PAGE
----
Picture book illustrator spreads creative message

Mark Ludy tells illustration students his messages and techniques in class Monday. Ludy often speaks publicly to encourage audiences to develop their creativity and be themselves. Photo credit: Richard Hirst

Mark Ludy is an author and illustrator of children’s books who made Waco home last year. His vibrant—but often wordless—stories, with titles like “Grump” and “The Farmer,” are meant to appeal to children as well as adults with their expressive characters and detailed scenes of paper monsters, busy city streets and Noah’s ark.

Ludy created his first picture book, “The Farmer,” when he was 25. It is a work of colorful detail with vivid illustrations about a farmer who is dedicated to his work but must learn to overcome disaster. The central theme in that story, and in many of his ensuing books, is being a good neighbor, Ludy said.

Ludy’s love of color and detail is perhaps illustrated best in his story “The Flower Man,” which shows, without words, how one man brings color to the streets of a gray and dismal city. Each of the more than 60 windows above the city streets holds its own personal story, which readers can explore for themselves.

Ludy said the stories and lessons that are told through his art and books are applicable to everyone. He said some of the recurring themes in his books are perseverance, trust, faith and forgiveness, all told through vibrant, detailed pictures.

Ludy doesn’t limit his life lessons to his books, however. He also shares his counsel on art and life as a public speaker with Baylor classes and other groups. Baylor art lecturer Greg Lewallen has asked Ludy to share his technique and life lessons with his senior-level illustration class in the past.

“He’s extremely creative,” Lewallen said. “I’ve seen some of his sketchbook stuff. He takes just a concept, just a flash of an idea, and sketches it out. Then [he] begins to develop it and flesh it out so that these crazy creatures that he invents, dragons or fairies or whatever, they can actually come to life. He’s very creative that way.”

Lewallen thought inviting Ludy would be an excellent chance for some of his students to learn tips about illustrating from a professional in the field.

“He is local and he does beautiful work, so I’m really excited that he’s able to come,” Lewallen said.

Ludy also came to campus to speak at a children’s literature class in the fall, showing students how he tells stories through pictures.

“He was friendly and entertaining,” said San Antonio sophomore Deborah Young, who took the class. “He came and shook everyone’s hand in the class. He has a loud and fun type of personality, and he made the class interesting and funny.”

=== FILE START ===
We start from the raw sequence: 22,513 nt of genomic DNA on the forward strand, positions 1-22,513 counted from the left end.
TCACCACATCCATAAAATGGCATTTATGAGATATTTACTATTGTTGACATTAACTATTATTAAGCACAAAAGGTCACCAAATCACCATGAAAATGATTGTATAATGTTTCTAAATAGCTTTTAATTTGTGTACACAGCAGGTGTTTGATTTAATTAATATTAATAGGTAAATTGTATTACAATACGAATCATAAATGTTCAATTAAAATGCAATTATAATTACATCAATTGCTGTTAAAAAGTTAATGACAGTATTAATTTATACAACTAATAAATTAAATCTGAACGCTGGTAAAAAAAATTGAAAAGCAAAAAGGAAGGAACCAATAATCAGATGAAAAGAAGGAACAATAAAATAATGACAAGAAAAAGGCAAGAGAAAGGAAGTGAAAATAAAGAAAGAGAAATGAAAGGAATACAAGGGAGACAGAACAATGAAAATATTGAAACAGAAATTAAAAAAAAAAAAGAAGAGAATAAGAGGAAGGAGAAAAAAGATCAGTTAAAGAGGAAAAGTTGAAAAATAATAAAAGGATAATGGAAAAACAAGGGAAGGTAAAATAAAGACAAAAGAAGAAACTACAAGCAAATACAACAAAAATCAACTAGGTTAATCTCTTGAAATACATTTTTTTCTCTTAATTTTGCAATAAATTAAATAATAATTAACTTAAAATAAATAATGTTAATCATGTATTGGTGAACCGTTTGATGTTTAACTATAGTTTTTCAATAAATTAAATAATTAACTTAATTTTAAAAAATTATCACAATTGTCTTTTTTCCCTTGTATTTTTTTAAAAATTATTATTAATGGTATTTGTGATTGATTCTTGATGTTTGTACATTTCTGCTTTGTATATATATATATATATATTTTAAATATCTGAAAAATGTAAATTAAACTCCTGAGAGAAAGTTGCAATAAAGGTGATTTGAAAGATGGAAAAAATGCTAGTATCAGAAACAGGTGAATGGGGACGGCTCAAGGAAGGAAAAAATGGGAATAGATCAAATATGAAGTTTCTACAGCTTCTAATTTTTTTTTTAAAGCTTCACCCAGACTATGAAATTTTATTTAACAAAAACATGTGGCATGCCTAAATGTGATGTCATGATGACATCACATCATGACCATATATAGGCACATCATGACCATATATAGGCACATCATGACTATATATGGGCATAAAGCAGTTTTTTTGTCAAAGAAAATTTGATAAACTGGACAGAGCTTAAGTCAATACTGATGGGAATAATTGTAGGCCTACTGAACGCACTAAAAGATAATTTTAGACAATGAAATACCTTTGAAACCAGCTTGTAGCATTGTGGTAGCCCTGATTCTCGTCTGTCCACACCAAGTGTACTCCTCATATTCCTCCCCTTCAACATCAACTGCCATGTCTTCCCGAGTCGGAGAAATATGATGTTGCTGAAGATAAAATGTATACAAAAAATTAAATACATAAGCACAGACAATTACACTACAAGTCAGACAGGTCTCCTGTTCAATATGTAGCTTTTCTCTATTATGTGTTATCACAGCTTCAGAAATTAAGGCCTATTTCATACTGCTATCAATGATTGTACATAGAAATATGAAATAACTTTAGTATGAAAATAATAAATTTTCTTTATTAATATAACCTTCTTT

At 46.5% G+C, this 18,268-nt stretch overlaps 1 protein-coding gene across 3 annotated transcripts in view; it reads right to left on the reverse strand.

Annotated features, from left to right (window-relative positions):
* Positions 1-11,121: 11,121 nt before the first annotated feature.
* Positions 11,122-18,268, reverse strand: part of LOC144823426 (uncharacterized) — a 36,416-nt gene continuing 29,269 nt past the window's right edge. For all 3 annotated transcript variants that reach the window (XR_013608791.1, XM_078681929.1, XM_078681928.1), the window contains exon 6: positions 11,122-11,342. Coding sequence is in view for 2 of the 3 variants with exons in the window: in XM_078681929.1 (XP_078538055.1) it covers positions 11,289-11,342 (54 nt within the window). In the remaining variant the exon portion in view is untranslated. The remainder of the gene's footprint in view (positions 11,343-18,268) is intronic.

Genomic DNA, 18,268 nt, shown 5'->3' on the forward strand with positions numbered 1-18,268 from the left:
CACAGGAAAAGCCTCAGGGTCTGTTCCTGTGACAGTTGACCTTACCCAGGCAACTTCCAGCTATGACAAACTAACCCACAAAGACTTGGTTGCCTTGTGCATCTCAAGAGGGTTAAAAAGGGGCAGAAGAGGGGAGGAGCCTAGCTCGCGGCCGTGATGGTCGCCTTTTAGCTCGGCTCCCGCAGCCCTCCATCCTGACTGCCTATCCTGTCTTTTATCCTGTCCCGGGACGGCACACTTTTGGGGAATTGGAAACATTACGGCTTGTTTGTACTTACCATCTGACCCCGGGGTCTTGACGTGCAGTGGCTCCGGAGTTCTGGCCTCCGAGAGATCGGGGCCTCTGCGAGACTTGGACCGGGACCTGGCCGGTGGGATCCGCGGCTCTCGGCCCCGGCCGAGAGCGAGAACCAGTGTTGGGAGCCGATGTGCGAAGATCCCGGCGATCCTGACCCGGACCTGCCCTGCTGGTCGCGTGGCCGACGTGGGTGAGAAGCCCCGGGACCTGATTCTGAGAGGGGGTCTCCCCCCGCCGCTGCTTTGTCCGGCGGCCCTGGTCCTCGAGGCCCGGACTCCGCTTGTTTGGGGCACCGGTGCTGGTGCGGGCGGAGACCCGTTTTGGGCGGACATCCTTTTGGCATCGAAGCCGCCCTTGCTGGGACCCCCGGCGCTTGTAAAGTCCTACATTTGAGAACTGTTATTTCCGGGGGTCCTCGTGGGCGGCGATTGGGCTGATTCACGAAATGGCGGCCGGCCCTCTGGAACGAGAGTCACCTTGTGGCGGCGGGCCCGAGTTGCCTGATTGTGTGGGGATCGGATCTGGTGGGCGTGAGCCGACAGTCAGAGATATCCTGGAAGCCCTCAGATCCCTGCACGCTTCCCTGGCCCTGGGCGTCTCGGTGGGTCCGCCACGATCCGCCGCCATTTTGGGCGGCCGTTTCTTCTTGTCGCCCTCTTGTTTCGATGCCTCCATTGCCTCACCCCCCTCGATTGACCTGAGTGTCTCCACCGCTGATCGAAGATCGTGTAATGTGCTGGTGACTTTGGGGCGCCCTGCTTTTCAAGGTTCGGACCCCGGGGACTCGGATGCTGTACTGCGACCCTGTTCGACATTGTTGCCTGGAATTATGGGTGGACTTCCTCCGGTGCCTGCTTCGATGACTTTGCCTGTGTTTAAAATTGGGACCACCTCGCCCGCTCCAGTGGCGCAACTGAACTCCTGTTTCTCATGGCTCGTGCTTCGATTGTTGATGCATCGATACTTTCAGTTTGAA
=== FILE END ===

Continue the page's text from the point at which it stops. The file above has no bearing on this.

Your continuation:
Ludy’s books are always centered on his pictures, although he has written stories to go with some of them.

“I call them picture books, not children’s books,” Ludy said. “I sell most to children, but they are for all ages.”

He said the messages he wants to convey, both through books and public speaking, are not just relevant to children. His talks, as well as books like “The Flower Man,” often include the message that not fitting into a mold is all right.

“My heart is to encourage people that they are not to be normal, but to be the person they were intended to be and to be that person to the fullest,” Ludy said.

Ludy’s message comes from the journey he himself took to become an illustrator. He was born in Seattle but spent the majority of his childhood in Colorado. Ludy said he became interested in art at a very young age under the influence of his older siblings.

“When I was younger, my brother and sister drew all the time,” Ludy said. “They had fun drawing, and I was inspired to draw as well from seeing them draw.”

He said once he started to draw, it was hard to stop.

“I had the itch, and I found it fascinating to doodle and draw things, capture images on paper,” Ludy said. “I just keep on drawing and kept on having fun with what I was able to create.”

His illustrations today show the same love of doodling. Books like “23 Lost at Sea” are filled with intricate details that come from a lifetime of absentminded drawing. Ludy said his desire to think of things from an abstract, artistic angle made school something of a challenge for him.

“I did terrible in school,” Ludy said. “My homework assignments were works of art, but we’re not going to talk about the letter grades slapped upon it.”

Because of his poor grades, Ludy did not try to go to college. Instead, at the urging of his mother, he went to a printer to ask how much it would cost for him to start creating and printing his own greeting cards. After seeing his designs, the printing company offered to hire him on the spot, he said. From then on, his life was centered on art.

“I see life uniquely, which I see as a very good thing now,” Ludy said. “I’m very grateful that I didn’t get broken over that. I didn’t let grades define me in school.”

A year ago, he brought his illustration business to Waco.

“I had some speaking gigs in Texas,” Ludy said. “Next thing you know, we’re driving through Waco and my wife asks, ‘You ever thought about living in Waco?’”

Soon after, he and his family found a house and settled into the Waco community, and he began to introduce his artwork to the city. His work can be found at Anthem Studios Artisan Market, and he can be found in elementary schools and Baylor classrooms sharing his art and his message.

Ludy said he hopes readers will come to his picture books and find their own meanings in his work.

“Every book has different nuances, different messages, but I’m one that doesn’t like necessarily giving you a moral of the story,” Ludy said. “I like people discovering that for themselves. What someone is going to take from a good story is going to be unique person to person.”

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